Stuffing the Status Quo
Stuffing the Status Quo
For three successful one-design classes, a down economy is no time to rest on their laurels. Tech Review from our May 2010 issue
The popular proverb aside, there’s a lot to be said for fixing things before they break, especially in the sport of sailing. With this in mind, we took a hard, proactive look at three of the most popular one-design classes of the last quarter century—the Laser, Farr (née Mumm) 30, and J/24—and explored what each could do to further ensure its long-term viability.
Is this the right time for such a discussion? After all, shouldn’t classes big and small be looking to preserve what they have until the economy improves?
Actually, now is the time for aggressive action. Current owners insistent upon selling will likely do so for a bargain price, making it that much easier for new owners to get into the class. Sailors looking to join a one-design class—whether migrating from failing or shrinking classes or looking for a first boat—will give any class that updates itself a second look.
This isn’t change for change’s sake, it’s thinking hard about what will ensure a thriving class 10 years from now.
No change is painless, but in each of these cases, the end result will be a stronger class, one better prepared to succeed when the economy rebounds.
By Ed Adams
Change the Laser? Arguably the most strict and popular one-design in the world? Sounds crazy. It’s been nearly 40 years and 200,000 boats since the Laser was introduced, and, in fact, there have been plenty of changes during that time, all for the better. The modern Laser is a much faster boat than it was in 1971, but needs to be faster still if it’s to compete with more modern high-performance one-designs.
The original boat was introduced at a price of around $700. Today, a race-ready package with all accessories will set you back nearly 10 times that much. For that price, you get a heavier hull that lasts longer, a heavier rig with improved sail controls, and a heavier sail, still with a short competitive life.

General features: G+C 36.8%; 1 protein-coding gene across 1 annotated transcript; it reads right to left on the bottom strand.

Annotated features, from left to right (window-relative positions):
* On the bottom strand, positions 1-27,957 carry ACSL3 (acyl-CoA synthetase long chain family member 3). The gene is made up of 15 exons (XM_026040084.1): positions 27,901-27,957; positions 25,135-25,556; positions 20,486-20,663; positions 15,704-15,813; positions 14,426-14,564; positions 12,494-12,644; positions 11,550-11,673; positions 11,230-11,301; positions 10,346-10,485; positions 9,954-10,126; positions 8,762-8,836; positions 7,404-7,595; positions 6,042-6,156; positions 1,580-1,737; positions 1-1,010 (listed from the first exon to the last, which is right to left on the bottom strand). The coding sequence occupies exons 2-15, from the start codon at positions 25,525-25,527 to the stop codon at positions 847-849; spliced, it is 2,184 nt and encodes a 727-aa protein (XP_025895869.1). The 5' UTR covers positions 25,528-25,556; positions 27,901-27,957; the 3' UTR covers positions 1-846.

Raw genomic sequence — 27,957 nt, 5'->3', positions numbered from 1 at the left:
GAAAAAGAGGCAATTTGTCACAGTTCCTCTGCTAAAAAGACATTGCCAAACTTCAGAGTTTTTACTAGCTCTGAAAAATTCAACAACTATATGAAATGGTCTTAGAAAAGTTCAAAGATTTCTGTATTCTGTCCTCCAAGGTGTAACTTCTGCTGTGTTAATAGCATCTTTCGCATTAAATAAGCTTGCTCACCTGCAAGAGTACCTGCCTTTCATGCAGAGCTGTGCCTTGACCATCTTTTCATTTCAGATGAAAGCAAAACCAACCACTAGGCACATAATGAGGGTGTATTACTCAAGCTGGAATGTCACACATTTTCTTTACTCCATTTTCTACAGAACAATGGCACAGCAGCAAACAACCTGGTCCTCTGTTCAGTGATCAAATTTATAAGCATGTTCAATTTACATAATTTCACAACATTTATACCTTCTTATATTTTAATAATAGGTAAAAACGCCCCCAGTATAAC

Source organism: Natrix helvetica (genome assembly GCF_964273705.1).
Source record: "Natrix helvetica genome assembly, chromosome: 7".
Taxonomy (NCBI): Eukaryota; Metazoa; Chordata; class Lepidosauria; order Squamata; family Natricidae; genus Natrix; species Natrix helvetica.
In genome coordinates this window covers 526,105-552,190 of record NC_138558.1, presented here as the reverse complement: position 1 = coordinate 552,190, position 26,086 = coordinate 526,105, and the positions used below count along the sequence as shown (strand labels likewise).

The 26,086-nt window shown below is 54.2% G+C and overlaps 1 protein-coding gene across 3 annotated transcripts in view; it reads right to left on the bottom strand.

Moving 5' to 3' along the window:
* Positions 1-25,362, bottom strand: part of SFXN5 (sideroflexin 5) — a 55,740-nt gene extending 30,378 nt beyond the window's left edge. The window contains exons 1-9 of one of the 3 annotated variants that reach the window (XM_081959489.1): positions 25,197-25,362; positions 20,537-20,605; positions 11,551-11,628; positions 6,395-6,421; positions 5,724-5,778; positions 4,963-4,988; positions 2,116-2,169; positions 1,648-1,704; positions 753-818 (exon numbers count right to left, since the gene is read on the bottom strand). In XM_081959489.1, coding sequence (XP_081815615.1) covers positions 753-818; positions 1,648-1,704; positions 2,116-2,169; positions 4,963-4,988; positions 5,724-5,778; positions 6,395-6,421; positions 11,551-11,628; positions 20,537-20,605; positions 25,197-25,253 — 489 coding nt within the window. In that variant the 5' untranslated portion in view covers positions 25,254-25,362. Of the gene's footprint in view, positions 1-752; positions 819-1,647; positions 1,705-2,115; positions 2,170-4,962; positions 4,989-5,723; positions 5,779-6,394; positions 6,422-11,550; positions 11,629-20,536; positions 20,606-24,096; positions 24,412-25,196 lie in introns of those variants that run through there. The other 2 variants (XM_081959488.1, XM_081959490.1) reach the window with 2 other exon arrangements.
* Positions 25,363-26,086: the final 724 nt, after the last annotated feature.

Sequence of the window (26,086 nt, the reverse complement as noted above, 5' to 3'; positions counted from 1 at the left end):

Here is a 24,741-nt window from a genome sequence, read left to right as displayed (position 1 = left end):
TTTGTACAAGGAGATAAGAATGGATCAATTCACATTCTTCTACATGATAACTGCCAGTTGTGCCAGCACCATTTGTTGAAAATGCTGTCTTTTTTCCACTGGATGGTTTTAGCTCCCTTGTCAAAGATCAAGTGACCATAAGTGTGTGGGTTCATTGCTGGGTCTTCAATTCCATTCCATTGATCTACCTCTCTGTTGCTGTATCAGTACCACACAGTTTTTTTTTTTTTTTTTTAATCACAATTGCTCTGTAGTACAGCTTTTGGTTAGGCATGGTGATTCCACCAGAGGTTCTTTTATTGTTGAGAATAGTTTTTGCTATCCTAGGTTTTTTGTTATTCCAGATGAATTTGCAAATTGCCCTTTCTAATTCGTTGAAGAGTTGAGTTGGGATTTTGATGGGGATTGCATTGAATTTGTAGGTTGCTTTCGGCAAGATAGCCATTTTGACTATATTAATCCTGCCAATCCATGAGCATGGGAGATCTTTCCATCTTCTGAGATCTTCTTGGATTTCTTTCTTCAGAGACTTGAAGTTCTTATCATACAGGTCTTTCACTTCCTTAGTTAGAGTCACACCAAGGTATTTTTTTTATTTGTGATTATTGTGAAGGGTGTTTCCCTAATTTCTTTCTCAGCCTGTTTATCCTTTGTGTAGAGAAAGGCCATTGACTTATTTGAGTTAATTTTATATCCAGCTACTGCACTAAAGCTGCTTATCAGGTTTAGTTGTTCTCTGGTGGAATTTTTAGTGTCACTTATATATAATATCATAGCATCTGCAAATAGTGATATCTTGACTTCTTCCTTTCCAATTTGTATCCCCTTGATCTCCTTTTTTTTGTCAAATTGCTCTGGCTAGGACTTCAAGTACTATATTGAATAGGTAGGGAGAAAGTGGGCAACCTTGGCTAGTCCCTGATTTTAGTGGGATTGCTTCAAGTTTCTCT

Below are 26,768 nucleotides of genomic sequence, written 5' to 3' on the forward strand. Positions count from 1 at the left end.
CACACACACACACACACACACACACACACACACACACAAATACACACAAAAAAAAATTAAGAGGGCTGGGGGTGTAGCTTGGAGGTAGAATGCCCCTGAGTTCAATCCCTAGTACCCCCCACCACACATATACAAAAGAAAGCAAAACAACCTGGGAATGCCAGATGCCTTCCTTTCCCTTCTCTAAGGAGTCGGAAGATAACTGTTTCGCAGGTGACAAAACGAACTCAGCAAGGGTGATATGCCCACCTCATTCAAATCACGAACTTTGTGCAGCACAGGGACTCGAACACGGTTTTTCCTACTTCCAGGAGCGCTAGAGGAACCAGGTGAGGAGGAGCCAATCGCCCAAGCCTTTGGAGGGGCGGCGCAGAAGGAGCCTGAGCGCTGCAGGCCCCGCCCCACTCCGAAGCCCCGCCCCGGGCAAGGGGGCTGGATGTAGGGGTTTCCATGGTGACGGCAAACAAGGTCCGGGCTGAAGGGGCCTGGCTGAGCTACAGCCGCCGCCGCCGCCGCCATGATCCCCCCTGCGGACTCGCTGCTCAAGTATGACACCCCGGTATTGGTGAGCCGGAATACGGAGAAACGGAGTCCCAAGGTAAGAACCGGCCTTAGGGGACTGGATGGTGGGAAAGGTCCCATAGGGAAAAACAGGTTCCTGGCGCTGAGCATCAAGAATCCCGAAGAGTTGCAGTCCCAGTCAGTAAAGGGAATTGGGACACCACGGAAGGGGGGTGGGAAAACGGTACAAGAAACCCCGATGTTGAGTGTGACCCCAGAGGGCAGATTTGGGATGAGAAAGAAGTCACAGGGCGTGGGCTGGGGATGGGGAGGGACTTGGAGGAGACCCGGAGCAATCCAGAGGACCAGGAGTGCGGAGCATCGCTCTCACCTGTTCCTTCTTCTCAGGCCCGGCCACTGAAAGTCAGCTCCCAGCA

The first Laser hulls were as light as 120 pounds. The average hull today is closer to 135 pounds. Masts were originally about 2 pounds lighter; they were upsized after the introduction of reinforced booms, and as sailors began putting more tension on the boom vang. The average world champion in the mid-’70s weighed about 165 pounds, nearly 20 pounds lighter than today.
Upwind, the modern Laser sails slightly lower, but significantly faster, than the original boat. Downwind, wave-riding technique has greatly improved, so it’s safe to say that a 21st Century Laser sailor would trounce his ’70s counterpart. But imagine how fast that modern sailor would go downwind with a ’70s boat-and-body combination weighing 40 pounds less.
Laser class management maintains that upgrades must be introduced carefully, so as not to obsolete existing boats and force expensive new equipment on owners. Yet the change to the 3.8-ounce sailcloth and introduction of the modern rigging package effectively forced every Laser owner to shell out $400 to $500 to be competitive. The spars were strengthened only after repeated failures. And spar failures are still a problem today.
The obvious place to start is the rig. The two-part aluminum mast should be made of carbon tubes. It can be made with the same stiffness as the existing rig. The spars would be more consistent, last indefinitely, and you wouldn’t have to inspect them every day for permanent bends. Plus, they would be much lighter.
The boom should be molded of carbon fiber. It should also be lighter.
The distribution and markup structure make the existing crosscut Dacron too expensive. Copycat, non-class-legal sails are available for $200, yet the class standard full rig sail costs upwards of $550. The Radial sail, which is a more modern radial design, is also made of Dacron and lasts much longer. The sail for the full-rig should be made the same way, by the same designers.